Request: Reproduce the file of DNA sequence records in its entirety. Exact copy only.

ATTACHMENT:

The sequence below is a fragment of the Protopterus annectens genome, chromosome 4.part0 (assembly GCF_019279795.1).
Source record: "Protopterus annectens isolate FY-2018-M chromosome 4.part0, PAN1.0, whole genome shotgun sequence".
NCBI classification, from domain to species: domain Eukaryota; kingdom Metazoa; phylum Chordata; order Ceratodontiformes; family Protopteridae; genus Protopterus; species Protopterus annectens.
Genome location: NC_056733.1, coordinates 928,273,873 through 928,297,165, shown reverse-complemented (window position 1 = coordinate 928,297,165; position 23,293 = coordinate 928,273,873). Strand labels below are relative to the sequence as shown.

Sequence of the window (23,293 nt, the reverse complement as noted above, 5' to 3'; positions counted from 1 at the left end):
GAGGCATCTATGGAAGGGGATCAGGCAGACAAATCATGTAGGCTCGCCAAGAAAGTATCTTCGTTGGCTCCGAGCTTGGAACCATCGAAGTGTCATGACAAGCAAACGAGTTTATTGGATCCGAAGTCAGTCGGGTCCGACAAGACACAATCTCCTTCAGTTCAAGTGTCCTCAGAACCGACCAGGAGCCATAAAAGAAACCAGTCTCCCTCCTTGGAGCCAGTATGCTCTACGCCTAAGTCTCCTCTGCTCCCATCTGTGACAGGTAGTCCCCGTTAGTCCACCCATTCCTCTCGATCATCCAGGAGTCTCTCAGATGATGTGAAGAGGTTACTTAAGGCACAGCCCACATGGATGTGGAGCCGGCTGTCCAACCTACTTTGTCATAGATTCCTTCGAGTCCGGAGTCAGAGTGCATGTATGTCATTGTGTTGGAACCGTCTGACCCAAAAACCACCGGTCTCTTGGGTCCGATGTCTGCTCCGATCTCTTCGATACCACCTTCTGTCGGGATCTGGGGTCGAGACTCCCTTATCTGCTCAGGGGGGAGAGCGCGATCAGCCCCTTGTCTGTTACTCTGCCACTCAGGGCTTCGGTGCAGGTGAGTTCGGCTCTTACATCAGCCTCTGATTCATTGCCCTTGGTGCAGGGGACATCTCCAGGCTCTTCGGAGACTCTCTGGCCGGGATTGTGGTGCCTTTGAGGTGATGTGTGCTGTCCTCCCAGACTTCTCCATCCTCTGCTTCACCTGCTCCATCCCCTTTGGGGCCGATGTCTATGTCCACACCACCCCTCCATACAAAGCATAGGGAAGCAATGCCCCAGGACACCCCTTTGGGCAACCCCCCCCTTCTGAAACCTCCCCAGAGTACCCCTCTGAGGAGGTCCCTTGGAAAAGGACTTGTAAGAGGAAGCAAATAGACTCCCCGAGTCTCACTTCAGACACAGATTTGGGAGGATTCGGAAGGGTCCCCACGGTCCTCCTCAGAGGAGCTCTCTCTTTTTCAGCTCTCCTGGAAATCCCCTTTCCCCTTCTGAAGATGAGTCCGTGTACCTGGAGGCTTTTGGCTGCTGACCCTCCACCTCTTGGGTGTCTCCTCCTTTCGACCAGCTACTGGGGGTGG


The sequence below is a fragment of the Protopterus annectens genome, chromosome 4.part0 (assembly GCF_019279795.1).
Source record: "Protopterus annectens isolate FY-2018-M chromosome 4.part0, PAN1.0, whole genome shotgun sequence".
NCBI classification, from domain to species: domain Eukaryota; kingdom Metazoa; phylum Chordata; order Ceratodontiformes; family Protopteridae; genus Protopterus; species Protopterus annectens.
Genome location: NC_056733.1, coordinates 928,273,873 through 928,297,165, shown reverse-complemented (window position 1 = coordinate 928,297,165; position 23,293 = coordinate 928,273,873). Strand labels below are relative to the sequence as shown.

Sequence of the window (23,293 nt, the reverse complement as noted above, 5' to 3'; positions counted from 1 at the left end):
GAGGCATCTATGGAAGGGGATCAGGCAGACAAATCATGTAGGCTCGCCAAGAAAGTATCTTCGTTGGCTCCGAGCTTGGAACCATCGAAGTGTCATGACAAGCAAACGAGTTTATTGGATCCGAAGTCAGTCGGGTCCGACAAGACACAATCTCCTTCAGTTCAAGTGTCCTCAGAACCGACCAGGAGCCATAAAAGAAACCAGTCTCCCTCCTTGGAGCCAGTATGCTCTACGCCTAAGTCTCCTCTGCTCCCATCTGTGACAGGTAGTCCCCGTTAGTCCACCCATTCCTCTCGATCATCCAGGAGTCTCTCAGATGATGTGAAGAGGTTACTTAAGGCACAGCCCACATGGATGTGGAGCCGGCTGTCCAACCTACTTTGTCATAGATTCCTTCGAGTCCGGAGTCAGAGTGCATGTATGTCATTGTGTTGGAACCGTCTGACCCAAAAACCACCGGTCTCTTGGGTCCGATGTCTGCTCCGATCTCTTCGATACCACCTTCTGTCGGGATCTGGGGTCGAGACTCCCTTATCTGCTCAGGGGGGAGAGCGCGATCAGCCCCTTGTCTGTTACTCTGCCACTCAGGGCTTCGGTGCAGGTGAGTTCGGCTCTTACATCAGCCTCTGATTCATTGCCCTTGGTGCAGGGGACATCTCCAGGCTCTTCGGAGACTCTCTGGCCGGGATTGTGGTGCCTTTGAGGTGATGTGTGCTGTCCTCCCAGACTTCTCCATCCTCTGCTTCACCTGCTCCATCCCCTTTGGGGCCGATGTCTATGTCCACACCACCCCTCCATACAAAGCATAGGGAAGCAATGCCCCAGGACACCCCTTTGGGCAACCCCCCCCTTCTGAAACCTCCCCAGAGTACCCCTCTGAGGAGGTCCCTTGGAAAAGGACTTGTAAGAGGAAGCAAATAGACTCCCCGAGTCTCACTTCAGACACAGATTTGGGAGGATTCGGAAGGGTCCCCACGGTCCTCCTCAGAGGAGCTCTCTCTTTTTCAGCTCTCCTGGAAATCCCCTTTCCCCTTCTGAAGATGAGTCCGTGTACCTGGAGGCTTTTGGCTGCTGACCCTCCACCTCTTGGGTGTCTCCTCCTTTCGACCAGCTACTGGGGGTGG